Cedar Lake Contemporary Ballet

By Rachel Straus

On Oct. 28, Cedar Lake Contemporary Ballet, which finished up its 12-day New York season over the weekend, offered a program by three choreographers whose treatment of dancers’ bodies was harsh. In Hubbub, by 27-year-old Alexander Ekman, 15 company members stripped to their underwear and stood in a line at the lip of the stage. They drew war paint on their faces. They pounced up on small, high tables resembling pedestals, exhibiting themselves like specimens. Striking flexed muscular poses, they displayed their hard-edged bodies, cut as body builders’. Then they slammed their limbs under, over, and around their platforms with military precision, like so many unbreakable machines. I’m afraid it was supposed to be a satire, but it didn’t read that way. It looked like an ideologically driven cult going through some kind of ritual.

Ekman earned his dancing chops with Nederlands Dans Theater, whose chief choreographer at the time, Jiří Kylián, created lush, lyrical, reflective works for his dancers. In Hubbub, the dancers resemble punching bags. Toward the end (taped music by Xavier Cugat and Chopin), they even sounded like punching bags, exhaling fiercely. But the group gasp had the effect of piercing the ballet’s harsh tenor. Dancers dropped their heroic personas and muttered to each other, as though they had lost the thread of their thoughts. A duet ensued in which Harumi Terayama and Oscar Ramos performed a series of unrelated movements, which were simultaneously discussed by the two on a recorded voice over. “Take me downstage, Oscar,” said Terayama. “Ooh, I like this part,” she continued.

The commentary was pretty meaningless; consequently Terayama, who is not an empty-headed individual, came across as a dancer who doesn’t think beyond the steps. And Ekman reinforced the typical stereotype: that those who dance are vapid. Then he abruptly changed course. With Chopin’s Nocturnes, Op. 9-2. #2 in E flat, Ekman decided to demonstrate how the dancers are just like you and me. In more recorded voice overs, we learned that one of them has a crush on the other; one calls his mother every night. Unfortunately, Ekman’s last-ditch effort to humanize the dancers felt discordant, out of tune with the rest of the work’s steroid-induced mood.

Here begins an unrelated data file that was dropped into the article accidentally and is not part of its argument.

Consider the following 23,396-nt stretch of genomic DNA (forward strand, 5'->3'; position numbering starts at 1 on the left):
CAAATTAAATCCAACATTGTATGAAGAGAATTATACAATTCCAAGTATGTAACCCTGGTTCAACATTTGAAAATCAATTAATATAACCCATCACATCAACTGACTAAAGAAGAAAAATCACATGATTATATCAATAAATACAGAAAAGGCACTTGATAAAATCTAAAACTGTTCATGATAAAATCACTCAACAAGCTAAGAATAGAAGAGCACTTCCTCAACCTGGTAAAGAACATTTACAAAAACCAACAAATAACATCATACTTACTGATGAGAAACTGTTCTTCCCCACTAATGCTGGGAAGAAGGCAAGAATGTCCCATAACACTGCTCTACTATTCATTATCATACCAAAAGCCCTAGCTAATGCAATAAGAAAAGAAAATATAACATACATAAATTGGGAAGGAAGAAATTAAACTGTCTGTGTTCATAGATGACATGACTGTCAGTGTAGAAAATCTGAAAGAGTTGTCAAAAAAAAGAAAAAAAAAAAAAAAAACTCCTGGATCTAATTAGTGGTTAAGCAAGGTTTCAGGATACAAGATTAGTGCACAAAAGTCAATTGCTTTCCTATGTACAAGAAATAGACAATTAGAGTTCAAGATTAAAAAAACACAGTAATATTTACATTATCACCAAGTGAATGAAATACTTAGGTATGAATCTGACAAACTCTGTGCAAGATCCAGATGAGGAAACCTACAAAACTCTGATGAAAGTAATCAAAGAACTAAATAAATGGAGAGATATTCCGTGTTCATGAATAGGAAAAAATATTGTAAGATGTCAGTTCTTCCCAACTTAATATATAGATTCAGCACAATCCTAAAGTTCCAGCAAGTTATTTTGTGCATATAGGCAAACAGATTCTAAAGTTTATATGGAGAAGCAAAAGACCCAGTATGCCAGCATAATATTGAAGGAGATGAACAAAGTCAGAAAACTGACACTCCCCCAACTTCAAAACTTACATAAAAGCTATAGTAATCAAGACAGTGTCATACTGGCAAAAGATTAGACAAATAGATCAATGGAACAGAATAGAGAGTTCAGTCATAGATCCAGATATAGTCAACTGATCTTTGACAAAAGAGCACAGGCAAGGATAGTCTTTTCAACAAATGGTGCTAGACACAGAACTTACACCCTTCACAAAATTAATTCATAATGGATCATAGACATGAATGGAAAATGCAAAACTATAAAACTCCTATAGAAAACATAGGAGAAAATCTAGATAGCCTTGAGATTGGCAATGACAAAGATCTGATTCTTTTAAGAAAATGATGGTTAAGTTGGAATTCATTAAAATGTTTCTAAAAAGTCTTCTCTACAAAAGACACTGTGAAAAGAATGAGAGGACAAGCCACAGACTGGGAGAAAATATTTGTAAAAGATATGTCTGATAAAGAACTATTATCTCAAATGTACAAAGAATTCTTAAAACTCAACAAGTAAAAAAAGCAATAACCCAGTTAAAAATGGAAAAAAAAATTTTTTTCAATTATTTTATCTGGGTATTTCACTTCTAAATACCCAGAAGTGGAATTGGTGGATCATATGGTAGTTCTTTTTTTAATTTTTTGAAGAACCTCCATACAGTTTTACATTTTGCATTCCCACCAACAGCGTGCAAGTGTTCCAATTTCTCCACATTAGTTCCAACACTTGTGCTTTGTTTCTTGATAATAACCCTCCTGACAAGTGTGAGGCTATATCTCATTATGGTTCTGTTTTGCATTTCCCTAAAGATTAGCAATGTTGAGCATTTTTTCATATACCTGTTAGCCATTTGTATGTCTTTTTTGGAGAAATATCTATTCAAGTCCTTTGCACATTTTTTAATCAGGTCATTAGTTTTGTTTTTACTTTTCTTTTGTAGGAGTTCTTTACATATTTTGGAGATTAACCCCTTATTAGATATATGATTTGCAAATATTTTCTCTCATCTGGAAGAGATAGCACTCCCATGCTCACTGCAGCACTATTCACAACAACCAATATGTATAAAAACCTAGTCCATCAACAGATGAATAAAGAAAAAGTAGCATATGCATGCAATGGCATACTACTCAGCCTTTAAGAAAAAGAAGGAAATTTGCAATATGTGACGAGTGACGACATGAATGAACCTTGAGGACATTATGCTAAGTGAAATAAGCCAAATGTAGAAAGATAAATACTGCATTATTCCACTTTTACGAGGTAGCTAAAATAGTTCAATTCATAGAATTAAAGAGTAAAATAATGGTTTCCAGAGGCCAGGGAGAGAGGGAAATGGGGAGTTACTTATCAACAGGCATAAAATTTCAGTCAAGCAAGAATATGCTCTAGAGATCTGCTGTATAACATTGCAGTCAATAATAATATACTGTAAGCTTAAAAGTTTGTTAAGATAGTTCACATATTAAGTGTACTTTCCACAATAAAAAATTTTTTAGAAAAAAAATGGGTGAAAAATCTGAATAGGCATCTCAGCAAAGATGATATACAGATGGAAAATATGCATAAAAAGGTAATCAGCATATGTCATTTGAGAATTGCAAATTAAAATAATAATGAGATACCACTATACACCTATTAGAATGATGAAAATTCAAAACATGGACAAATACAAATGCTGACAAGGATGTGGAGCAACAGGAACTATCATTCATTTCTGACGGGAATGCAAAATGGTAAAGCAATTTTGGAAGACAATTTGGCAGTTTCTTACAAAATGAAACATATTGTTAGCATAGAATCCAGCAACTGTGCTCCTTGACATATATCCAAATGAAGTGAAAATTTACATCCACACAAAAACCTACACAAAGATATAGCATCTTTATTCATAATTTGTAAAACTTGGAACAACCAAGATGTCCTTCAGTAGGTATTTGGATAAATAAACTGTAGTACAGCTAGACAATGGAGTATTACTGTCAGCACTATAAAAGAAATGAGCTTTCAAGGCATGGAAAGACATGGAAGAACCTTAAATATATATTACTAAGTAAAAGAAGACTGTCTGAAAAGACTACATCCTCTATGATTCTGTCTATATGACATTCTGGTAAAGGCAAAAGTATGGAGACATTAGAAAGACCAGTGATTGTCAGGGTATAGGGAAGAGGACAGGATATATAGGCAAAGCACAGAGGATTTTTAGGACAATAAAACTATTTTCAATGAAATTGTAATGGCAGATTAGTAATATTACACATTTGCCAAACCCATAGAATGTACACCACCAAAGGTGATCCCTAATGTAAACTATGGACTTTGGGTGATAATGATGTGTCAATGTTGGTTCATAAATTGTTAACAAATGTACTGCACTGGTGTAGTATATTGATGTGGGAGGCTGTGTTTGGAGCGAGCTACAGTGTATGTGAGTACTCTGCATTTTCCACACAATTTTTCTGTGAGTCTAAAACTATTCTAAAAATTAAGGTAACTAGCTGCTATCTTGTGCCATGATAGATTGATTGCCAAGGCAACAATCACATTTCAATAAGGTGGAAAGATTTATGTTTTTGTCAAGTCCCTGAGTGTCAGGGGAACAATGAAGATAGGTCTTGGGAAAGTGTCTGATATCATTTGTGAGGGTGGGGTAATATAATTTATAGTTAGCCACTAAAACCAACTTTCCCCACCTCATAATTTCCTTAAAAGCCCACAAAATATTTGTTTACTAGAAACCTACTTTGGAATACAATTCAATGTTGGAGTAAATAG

Also on the program were Jo Strømgren’s Sunday, Again (2008), a company standby about a badminton match in which the players are cold and cruel to each other, and Jacopo Godani’s Unit in Reaction (2009). The latter played with the idea of mechanized force (think Power Rangers) and entanglement (think Scylla, the Greek sea monster). Godani alternated between the two movement qualities to create a composite vision of six prowling Jeckl and Hyde dancers (one minute they’re languid, they next they lash their limbs like vampires hungry for blood). Dressed in unisex, dark, mesh wrestler suits and lit in near darkness (both care of Godani), the brooding, bass-driven, metallic music (by Ulrich Müller and Siegfried Rössert of “48Nord”) further heightened the apocalyptic mood.

What was life giving was the dancers. They gave flight to choreographers’ ideas. They embodied diverse movement styles. They approached all of the material passionately. It would be nice to see them portrayed as caring. Watching them as defensive line backers, mean badminton partners, and humorlous denizens of the dead gets—all in one sitting—was hard on the eyes.

In choosing the next round of  dances, Cedar Lake’s artistic director might heed Shakespeare’s words, “Farewell, fair cruelty.” The bard knew how to leaven cruelty with a little love and tenderness.















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